Supply chains in real estate are complicated. For example, In order to source a window for an apartment complex, the raw materials will pass through at least five different subcontractors before the glass gets installed on the twentieth floor. Under the previous regime, a variety of taxes would be levied at each stage without accounting for taxation at later stages, meaning the final price would include multiple taxes, including taxes on taxes, without full input credits on all those taxes. With GST, due to the ability to get full input tax credits, this window would only be taxed once, as vendors can claim credit for tax at each stage.
The common market similarly streamlines the supply chain, as builders will now be able to source materials from the best supplier, instead of the best supplier in their state. As suppliers had to pay a tax and their vehicles were often delayed whenever they crossed the border, the most affordable supplier pre-tax would often be more expensive after taxes had been taken into account. Bangalore and its suburbs, for example, are very close to the Tamil Nadu-Karnataka border, and someone building in Electronic City, right by the border, may source supplies from Tumkur, 100 km away, even though Hosur, only 20 km away but across state lines, could provide the same supplies at lower or equal cost. Now, developers can choose from a truly national market, increasing the industry’s (and the country’s) overall efficiency.
In truth, developers have very little to complain about with GST. While prices may not drop substantially, the real estate market post-reform will be a much leaner, more efficient sector, with streamlined logistics, higher-quality construction, and more competition.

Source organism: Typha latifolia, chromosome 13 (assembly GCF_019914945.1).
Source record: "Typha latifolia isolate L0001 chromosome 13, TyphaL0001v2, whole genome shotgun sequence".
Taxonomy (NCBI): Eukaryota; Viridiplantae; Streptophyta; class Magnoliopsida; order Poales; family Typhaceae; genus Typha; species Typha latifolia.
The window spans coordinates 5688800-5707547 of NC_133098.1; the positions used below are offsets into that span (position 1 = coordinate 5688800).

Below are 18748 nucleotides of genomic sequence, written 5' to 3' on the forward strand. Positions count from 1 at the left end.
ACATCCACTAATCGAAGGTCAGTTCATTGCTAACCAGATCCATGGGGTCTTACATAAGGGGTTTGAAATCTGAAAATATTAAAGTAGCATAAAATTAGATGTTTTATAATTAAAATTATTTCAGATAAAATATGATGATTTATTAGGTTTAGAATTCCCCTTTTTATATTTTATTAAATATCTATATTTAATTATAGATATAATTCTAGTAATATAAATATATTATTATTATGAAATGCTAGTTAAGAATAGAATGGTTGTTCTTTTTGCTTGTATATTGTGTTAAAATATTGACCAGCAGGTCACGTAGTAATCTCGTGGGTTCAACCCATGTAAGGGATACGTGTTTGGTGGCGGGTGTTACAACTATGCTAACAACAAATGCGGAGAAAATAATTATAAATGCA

Benefits for Homebuyers
Homebuyers, too, have reason to be pleased by GST.
Properties that are under construction will now be taxed at 12% of the total cost of the property. Although this sounds higher than the previous regime where service tax and VAT was only paid on the construction cost, the total tax burden on buyers should come down because the tax efficiencies for the developer will result in lower overall tax cost for the project, which should be passed on to buyers in a competitive market..
If you are a tenant, you may also be better off under certain circumstances. Rents paid on residential property will not incur you any tax under the GST law, which is similar to the position prior to GST. However, if you are using the premises for industrial or commercial purposes, you will have to pay 18% GST, but can offset it against any GST you may collect from your customers.
The Goods & Service Tax Act is just one of the many policies implemented by the government to set up the economy for higher growth in the long run. Real estate’s contributions to the economy’s GDP is expected to increase to 13% by 2028, creating a tremendous amount of wealth along the way. Booming consumer demand, increased tourism, and rapid urbanization in India are powerful drivers of growth that will undoubtedly attract new investors to the country. As the industry gazes towards 2018 and beyond, the future looks increasingly bright.